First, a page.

Tuesday, November 4, 2008


Major Prithi Chand Saves’Ladakh’
It is the story of a person who was inspired by an ideal. It is an example of selflessness of one leader, who raised the vision of people all around him to achieve the impossible.

Prithi Chand was a scion of the ruling family of Lahaul. It was a small principality, tucked into the Himalayas to the north of Kulu and Manali. It borders on Ladakh.

In 1936, when he was about to finish his studies, the family Guru of Prithi Chand visited. He came from the Buddhist monastery in Ladakh. The Guru was ailing and said that the visit would be his last one. One evening he looked straight into the eyes of Prithi Chand and asked him to promise something. Prithi Chand readily offered to do whatever the Guru wanted. “Protect my monastery when it is in danger”. Not dnowing what it meant, Prithi Chand promised to do so.

On the eve of World War II,in 1939, Prithi Chand joined the Indian Army as an officer. It was December 1947 when Major Prithi Chand’s battalion fetched up in the Kashmir Valley to fight the tribal invasion launched by Pakistan. Soon thereafter, the Himalayas received a heavy snowfall and the only route leading to Ladakh across the Himalayas at Zojila Pass was blocked for the duration of the winter.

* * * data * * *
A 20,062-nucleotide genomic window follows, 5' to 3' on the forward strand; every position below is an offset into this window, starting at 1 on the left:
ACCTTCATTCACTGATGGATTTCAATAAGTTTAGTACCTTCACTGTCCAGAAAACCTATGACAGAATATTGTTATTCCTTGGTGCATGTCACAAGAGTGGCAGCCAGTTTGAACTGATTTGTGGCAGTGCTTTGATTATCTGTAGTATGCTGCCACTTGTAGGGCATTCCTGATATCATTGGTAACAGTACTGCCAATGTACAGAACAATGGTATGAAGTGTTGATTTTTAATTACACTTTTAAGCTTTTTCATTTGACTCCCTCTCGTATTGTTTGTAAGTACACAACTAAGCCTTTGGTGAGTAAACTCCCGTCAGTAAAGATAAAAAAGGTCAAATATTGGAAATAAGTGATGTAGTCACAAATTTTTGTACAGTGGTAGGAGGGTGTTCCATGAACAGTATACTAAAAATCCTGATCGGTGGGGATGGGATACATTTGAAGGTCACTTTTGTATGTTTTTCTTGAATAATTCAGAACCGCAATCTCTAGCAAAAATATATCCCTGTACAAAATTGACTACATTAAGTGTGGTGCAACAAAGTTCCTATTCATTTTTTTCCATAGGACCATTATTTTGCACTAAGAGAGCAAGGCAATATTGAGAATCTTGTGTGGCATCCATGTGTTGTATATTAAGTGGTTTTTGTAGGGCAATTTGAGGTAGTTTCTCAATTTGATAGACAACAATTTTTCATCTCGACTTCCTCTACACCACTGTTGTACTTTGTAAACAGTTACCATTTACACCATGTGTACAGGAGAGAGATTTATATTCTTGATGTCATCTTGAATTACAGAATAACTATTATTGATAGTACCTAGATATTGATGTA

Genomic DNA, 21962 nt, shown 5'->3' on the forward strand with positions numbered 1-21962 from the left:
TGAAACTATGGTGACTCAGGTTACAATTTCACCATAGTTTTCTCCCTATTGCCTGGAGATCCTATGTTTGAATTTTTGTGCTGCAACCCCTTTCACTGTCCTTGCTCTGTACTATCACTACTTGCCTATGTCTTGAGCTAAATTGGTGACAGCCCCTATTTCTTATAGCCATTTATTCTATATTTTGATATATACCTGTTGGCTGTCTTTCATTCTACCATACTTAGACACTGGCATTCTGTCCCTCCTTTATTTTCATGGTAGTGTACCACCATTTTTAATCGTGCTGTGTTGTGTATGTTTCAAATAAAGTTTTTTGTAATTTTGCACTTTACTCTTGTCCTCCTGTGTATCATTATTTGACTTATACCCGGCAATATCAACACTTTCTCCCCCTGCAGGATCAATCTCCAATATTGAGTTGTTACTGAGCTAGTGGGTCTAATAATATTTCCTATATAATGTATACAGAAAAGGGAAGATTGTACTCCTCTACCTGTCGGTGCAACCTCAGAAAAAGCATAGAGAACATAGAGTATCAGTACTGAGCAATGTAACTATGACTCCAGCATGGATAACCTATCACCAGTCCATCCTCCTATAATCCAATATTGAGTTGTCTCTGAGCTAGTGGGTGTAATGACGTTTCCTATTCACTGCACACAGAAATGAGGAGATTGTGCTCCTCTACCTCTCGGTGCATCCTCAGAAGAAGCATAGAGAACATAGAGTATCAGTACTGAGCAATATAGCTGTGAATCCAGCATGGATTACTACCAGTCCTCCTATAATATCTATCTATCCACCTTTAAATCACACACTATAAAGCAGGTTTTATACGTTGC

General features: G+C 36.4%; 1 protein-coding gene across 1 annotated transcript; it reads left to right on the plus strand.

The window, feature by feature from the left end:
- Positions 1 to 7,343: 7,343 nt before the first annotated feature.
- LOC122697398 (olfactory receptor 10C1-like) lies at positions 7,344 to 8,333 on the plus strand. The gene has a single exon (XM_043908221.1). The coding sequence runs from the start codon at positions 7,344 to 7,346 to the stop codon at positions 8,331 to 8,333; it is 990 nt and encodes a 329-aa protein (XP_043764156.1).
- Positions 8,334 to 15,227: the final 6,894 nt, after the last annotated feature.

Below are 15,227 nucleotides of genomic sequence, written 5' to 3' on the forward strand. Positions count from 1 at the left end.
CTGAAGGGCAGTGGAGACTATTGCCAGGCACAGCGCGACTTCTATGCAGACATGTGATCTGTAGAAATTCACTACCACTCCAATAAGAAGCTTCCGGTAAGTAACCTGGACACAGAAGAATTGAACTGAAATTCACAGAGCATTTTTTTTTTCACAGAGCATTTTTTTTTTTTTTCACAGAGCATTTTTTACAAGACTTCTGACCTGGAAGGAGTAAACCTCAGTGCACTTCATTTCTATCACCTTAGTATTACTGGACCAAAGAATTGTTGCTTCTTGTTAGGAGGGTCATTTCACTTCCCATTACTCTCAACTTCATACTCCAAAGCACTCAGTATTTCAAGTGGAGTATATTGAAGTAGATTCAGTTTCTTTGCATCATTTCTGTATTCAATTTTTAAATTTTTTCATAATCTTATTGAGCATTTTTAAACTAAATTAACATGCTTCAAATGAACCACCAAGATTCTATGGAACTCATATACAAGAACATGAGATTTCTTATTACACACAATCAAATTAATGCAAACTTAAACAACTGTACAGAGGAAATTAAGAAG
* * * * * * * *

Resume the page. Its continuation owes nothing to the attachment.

One of the thursts of the Pakistane invasion was along the Indus river towards Leh, the capital of Ladakh. The Indus River here is on the northern side of the Himalayas and flows from Tibet in the East towards West. The invading column was making slow progress in the severe wintry condition, against resisitance being put up by a small force belonging to the state of Jummu and Kashmir.

The Ladakhi community in Srinagar, the capital of Kashmir, started getting news of the imminent fall of Ladakh. During the long winter lying ahead, it was only a matter of time befor the invaders would reach and capture Let. On a tenuous radio link, the news started coming in that people were packing up their belongings to send them away to Tibet, along with their women and children. Major Prithi Chand was getting all the news through a Ladakhi classmate, who was a civil engineer at Srinagar.

One night, Major Prithi Chand saw a brief dream. His Guru appeared before him and told him to fulfil his promise. Prithi Chand woke up with a start. What promise? He had completely forgotten the incident of 1936. Slowly, the memory came back.

Prithi Chand got up, put on his uniform and set to work. He had got a clear-cut ideal to save Ladakh in order to protect the monastery of his Guru. His mission was more important than his life.